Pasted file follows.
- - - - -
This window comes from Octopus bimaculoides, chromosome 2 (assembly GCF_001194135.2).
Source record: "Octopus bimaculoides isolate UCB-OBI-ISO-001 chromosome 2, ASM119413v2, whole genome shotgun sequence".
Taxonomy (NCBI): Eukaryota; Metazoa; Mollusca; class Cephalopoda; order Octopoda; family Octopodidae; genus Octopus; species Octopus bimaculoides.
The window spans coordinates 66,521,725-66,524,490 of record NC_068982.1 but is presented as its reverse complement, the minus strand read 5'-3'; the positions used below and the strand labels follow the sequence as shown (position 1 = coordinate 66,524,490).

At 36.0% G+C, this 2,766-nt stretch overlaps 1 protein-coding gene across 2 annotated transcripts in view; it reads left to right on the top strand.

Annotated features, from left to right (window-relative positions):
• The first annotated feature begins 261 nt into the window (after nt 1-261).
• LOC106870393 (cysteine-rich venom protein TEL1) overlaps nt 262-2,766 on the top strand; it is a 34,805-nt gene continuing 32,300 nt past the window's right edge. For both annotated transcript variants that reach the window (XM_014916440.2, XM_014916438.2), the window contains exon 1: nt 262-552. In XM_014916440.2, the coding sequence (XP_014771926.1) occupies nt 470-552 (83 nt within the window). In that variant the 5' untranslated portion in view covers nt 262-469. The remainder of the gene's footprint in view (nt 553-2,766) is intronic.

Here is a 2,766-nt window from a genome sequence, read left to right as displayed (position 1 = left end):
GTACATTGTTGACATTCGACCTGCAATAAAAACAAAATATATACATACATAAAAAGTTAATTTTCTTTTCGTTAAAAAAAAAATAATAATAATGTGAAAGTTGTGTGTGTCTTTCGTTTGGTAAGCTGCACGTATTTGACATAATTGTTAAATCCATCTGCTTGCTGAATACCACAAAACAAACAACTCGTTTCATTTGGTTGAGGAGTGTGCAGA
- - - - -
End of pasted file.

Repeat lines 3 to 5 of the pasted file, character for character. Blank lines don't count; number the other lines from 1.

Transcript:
Taxonomy (NCBI): Eukaryota; Metazoa; Mollusca; class Cephalopoda; order Octopoda; family Octopodidae; genus Octopus; species Octopus bimaculoides.
The window spans coordinates 66,521,725-66,524,490 of record NC_068982.1 but is presented as its reverse complement, the minus strand read 5'-3'; the positions used below and the strand labels follow the sequence as shown (position 1 = coordinate 66,524,490).

At 36.0% G+C, this 2,766-nt stretch overlaps 1 protein-coding gene across 2 annotated transcripts in view; it reads left to right on the top strand.